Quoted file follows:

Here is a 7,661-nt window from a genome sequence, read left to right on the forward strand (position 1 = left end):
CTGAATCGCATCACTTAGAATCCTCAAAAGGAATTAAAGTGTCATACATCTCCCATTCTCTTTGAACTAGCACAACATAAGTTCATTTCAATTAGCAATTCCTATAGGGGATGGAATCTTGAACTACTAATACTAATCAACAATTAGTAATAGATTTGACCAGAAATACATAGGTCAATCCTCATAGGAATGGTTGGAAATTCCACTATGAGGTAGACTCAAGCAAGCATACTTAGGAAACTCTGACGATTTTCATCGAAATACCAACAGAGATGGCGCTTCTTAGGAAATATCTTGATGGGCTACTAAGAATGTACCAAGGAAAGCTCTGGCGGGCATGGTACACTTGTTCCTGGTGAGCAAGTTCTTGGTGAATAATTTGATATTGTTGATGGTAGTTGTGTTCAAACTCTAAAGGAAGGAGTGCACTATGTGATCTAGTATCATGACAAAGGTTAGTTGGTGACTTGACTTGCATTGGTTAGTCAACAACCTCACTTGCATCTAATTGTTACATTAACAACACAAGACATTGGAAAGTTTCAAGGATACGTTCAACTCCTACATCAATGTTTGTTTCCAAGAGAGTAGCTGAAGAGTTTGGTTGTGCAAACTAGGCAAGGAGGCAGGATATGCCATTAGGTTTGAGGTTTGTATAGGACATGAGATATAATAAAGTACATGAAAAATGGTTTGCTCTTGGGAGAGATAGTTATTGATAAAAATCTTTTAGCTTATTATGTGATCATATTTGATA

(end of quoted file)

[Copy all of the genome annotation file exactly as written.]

Here is a 7,661-nt window from a genome sequence, read left to right on the forward strand (position 1 = left end):
CTGAATCGCATCACTTAGAATCCTCAAAAGGAATTAAAGTGTCATACATCTCCCATTCTCTTTGAACTAGCACAACATAAGTTCATTTCAATTAGCAATTCCTATAGGGGATGGAATCTTGAACTACTAATACTAATCAACAATTAGTAATAGATTTGACCAGAAATACATAGGTCAATCCTCATAGGAATGGTTGGAAATTCCACTATGAGGTAGACTCAAGCAAGCATACTTAGGAAACTCTGACGATTTTCATCGAAATACCAACAGAGATGGCGCTTCTTAGGAAATATCTTGATGGGCTACTAAGAATGTACCAAGGAAAGCTCTGGCGGGCATGGTACACTTGTTCCTGGTGAGCAAGTTCTTGGTGAATAATTTGATATTGTTGATGGTAGTTGTGTTCAAACTCTAAAGGAAGGAGTGCACTATGTGATCTAGTATCATGACAAAGGTTAGTTGGTGACTTGACTTGCATTGGTTAGTCAACAACCTCACTTGCATCTAATTGTTACATTAACAACACAAGACATTGGAAAGTTTCAAGGATACGTTCAACTCCTACATCAATGTTTGTTTCCAAGAGAGTAGCTGAAGAGTTTGGTTGTGCAAACTAGGCAAGGAGGCAGGATATGCCATTAGGTTTGAGGTTTGTATAGGACATGAGATATAATAAAGTACATGAAAAATGGTTTGCTCTTGGGAGAGATAGTTATTGATAAAAATCTTTTAGCTTATTATGTGATCATATTTGATA